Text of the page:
The gates are down. The walls have been breached. They're storming the castle.
Thompson-Boling Arena is no longer the impregnable fortress of Tennessee basketball.
LSU skipped off the floor with a 79-73 win Wednesday night. By this point, it wasn't exactly a stunner.
When we rang in 2009, the Vols were riding a 37-game home winning streak that stretched over 2 1/2 seasons. Juniors Wayne Chism and Josh Tabb had never lost at home.
A poet once said April is the cruelest month. Bruce Pearl might beg to differ.
Tennessee's January is in a tailspin. LSU was the fourth loss in the past five home games.
It started with Gonzaga in overtime, then Kentucky in a Jodie Meeks-inspired romp.
Memphis was another close one that got away. Now, LSU.
How far back do you have to go in UT hoops history to find that kind of Homeland Insecurity?
Sound like Buzz Ball?
Go back even farther.
A mystifying late-season Jerry Green era fade?
Try 1994-95. Kevin O'Neill's first season.
The Vols were starting over at ground zero after the 5-22 season that showed Wade Houston to the door. Between Jan. 22 and Feb. 18 that winter, Tennessee lost five in a row at home, to Florida, Alabama, LSU, Kentucky and Mississippi State.
It didn't seem terribly out of the ordinary then. It does now.
From the time Pearl coached his first game in November 2005, Thompson-Boling became unfriendly to visitors.
For the past couple of years, you just didn't come in the Vols' house and leave with a win.
Not even the Florida Gators, on their way to winning back-to-back national championships.
Not if you were a household name, like Texas or Memphis.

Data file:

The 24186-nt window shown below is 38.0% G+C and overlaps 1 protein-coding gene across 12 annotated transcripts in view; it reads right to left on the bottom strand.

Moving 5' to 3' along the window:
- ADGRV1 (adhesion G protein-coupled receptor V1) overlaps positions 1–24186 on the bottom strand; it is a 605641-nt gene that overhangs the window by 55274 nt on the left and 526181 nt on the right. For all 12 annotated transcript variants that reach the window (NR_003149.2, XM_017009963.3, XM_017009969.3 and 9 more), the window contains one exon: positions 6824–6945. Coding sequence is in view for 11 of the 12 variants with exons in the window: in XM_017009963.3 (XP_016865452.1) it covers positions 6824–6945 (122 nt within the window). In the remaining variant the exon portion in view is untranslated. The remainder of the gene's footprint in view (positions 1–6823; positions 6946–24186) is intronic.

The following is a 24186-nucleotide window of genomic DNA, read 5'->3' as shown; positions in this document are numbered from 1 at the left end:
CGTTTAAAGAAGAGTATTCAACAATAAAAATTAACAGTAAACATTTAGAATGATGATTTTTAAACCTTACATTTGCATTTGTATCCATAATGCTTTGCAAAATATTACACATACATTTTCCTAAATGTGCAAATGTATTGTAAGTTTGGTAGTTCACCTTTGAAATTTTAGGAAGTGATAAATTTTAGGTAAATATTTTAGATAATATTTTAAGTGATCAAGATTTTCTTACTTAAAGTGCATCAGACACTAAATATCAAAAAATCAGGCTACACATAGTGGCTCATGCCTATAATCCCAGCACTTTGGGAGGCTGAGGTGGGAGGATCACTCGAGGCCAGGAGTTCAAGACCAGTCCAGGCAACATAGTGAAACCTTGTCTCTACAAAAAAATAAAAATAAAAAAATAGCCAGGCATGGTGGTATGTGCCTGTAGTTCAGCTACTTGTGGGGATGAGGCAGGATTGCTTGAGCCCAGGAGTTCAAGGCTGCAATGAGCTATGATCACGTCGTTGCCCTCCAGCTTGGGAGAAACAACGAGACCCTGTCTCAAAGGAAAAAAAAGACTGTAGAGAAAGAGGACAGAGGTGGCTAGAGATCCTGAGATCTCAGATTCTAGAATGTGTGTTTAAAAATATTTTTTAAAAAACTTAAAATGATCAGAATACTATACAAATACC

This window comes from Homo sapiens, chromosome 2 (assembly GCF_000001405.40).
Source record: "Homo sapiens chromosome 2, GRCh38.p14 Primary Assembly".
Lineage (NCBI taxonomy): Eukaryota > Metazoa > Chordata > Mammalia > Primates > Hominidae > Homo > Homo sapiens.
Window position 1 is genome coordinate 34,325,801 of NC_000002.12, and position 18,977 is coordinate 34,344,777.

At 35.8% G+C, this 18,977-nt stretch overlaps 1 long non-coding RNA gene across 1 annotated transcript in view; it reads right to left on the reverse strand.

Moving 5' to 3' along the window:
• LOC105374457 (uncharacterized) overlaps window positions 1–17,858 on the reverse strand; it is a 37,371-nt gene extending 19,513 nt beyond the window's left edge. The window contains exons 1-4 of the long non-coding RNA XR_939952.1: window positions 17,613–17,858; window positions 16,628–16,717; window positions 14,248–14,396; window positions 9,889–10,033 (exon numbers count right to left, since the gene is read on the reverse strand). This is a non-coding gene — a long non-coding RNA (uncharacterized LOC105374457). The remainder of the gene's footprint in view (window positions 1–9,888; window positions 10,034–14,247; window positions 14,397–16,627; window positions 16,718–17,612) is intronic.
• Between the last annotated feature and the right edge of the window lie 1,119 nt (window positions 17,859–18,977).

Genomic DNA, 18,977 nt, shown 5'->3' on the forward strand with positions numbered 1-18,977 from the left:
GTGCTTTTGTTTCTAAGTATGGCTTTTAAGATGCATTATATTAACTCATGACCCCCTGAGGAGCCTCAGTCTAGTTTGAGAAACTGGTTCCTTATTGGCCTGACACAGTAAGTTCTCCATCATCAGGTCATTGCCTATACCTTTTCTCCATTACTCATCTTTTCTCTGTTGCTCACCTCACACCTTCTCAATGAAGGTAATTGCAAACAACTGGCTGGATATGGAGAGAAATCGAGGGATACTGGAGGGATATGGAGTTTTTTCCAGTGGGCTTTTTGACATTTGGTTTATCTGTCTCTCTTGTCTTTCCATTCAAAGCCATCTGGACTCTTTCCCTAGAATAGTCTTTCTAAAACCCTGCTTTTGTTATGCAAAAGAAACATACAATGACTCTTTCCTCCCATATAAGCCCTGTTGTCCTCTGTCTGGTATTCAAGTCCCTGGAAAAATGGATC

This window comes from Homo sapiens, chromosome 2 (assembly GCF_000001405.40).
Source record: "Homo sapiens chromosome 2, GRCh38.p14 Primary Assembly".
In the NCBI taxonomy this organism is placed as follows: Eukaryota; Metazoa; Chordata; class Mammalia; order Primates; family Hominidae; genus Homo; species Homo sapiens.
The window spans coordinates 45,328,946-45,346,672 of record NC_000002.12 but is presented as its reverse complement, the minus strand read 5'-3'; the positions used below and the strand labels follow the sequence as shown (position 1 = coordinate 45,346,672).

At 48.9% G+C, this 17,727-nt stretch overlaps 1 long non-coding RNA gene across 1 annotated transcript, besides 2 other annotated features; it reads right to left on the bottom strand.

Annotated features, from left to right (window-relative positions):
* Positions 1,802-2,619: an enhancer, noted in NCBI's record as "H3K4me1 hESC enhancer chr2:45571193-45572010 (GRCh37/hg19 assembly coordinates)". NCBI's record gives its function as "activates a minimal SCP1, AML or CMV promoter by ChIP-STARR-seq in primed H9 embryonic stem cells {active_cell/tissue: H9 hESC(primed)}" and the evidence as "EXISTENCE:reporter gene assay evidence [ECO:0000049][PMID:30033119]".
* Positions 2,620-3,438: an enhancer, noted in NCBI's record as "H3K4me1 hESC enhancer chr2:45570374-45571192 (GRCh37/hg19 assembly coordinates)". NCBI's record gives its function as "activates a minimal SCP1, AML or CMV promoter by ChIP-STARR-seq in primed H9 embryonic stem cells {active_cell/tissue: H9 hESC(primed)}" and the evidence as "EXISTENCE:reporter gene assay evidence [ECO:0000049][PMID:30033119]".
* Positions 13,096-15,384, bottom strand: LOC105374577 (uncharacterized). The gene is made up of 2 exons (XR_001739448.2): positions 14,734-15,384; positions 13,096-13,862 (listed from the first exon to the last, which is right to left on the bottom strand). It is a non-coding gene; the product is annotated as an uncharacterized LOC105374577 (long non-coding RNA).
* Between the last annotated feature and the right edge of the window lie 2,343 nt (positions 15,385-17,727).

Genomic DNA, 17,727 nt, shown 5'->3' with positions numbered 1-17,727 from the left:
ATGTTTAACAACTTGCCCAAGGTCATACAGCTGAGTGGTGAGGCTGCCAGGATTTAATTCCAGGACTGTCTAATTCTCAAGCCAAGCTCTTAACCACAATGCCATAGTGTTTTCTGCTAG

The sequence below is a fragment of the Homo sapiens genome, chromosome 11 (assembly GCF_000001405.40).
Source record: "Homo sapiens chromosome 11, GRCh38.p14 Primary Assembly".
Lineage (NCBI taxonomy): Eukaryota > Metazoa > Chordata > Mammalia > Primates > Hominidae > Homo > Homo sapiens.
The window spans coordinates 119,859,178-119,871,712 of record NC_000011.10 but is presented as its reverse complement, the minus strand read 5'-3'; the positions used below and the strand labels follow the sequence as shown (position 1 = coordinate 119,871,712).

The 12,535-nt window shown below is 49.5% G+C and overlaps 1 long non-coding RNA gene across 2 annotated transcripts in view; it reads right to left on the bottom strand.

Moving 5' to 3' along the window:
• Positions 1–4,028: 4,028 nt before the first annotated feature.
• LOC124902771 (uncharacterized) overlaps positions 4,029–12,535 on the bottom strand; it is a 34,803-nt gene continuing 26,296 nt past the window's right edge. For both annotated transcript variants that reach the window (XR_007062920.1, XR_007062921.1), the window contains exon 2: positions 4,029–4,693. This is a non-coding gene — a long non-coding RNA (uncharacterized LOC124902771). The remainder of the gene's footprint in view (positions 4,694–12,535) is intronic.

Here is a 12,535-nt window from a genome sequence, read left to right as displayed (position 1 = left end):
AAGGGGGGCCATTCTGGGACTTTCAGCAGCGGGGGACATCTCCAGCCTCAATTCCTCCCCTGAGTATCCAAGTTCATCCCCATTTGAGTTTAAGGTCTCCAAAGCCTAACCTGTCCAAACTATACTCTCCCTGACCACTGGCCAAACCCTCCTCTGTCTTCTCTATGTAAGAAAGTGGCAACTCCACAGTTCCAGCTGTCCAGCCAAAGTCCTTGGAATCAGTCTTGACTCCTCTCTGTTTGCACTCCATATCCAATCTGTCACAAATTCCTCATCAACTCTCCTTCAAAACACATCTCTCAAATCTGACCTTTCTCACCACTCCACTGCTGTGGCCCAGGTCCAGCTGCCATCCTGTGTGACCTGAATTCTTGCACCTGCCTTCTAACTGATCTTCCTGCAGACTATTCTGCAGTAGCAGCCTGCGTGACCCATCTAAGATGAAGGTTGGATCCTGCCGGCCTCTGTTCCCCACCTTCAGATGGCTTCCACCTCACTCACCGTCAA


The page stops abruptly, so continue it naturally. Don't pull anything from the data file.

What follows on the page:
Now, well, they're storming the castle.
"You look at the records, you look at the programs coming in,'' said Pearl.
"Gonzaga, Kentucky, Memphis. LSU's only lost four games. It's a good team.''
Wednesday night it was the better team.
In the first half, LSU thoroughly outplayed - and outhustled - the Vols. Tennessee was fortunate to be down only 43-38 at the break after watching the Tigers shoot 57 percent and win the boards 19-9.
The Vols gave a better account in the final 20 minutes. But they didn't shut the gate.
"We've got to battle,'' said Chism. "Everybody's out for our heads.''
Speaking of heads, Pearl said Tennessee's inexperience is showing in late-game crunch-time situations.
In particular, Tennessee's inability to execute and convert a clutch basket against a tight half-court defense is showing.
Tyler Smith had his worst game Wednesday night. Emmanuel Negedu had his best. Unfortunately for UT, that wasn't an even swap.
Smith accounted for five of Tennessee's 12 turnovers. Three were bunched in LSU's 13-2 run that established a 59-45 lead with 14:26 to play.
Negedu, the freshman from Nigeria, was instrumental in UT's rally, finishing with 11 points in only 15 minutes.
"That was great to see from a freshman,'' said Pearl.
Perhaps Negedu's supermodel pal, Sports Illustrated cover girl Marissa Miller, can find her way from California for a few more games.
Alas, it's not a practical solution to what ails the Vols.
Once the Vols nudged in front 69-67, Smith had two more turnovers.
The most damaging came with 36 seconds to play with LSU leading 76-73. Smith drove the baseline from the right wing but stepped on the out-of-bounds line under the basket while looking to make a pass.
Next possession, with UT down by four, freshman Scotty Hopson threw a pass to the nearest LSU defender.
That was the official signal for the mass exodus.
"I know it makes our crowd upset that we're losing here at home,'' said Chism.
"Our crowd's just got to stay with us and believe we can pull stuff out here at home.''
They'll find out soon enough. Florida is due Saturday night.
"Another good team coming in,'' said Pearl.
Another good team coming in and knowing a win is no longer a lost cause.
Mike Strange may be reached at 865-342-6276 or firstname.lastname@example.org.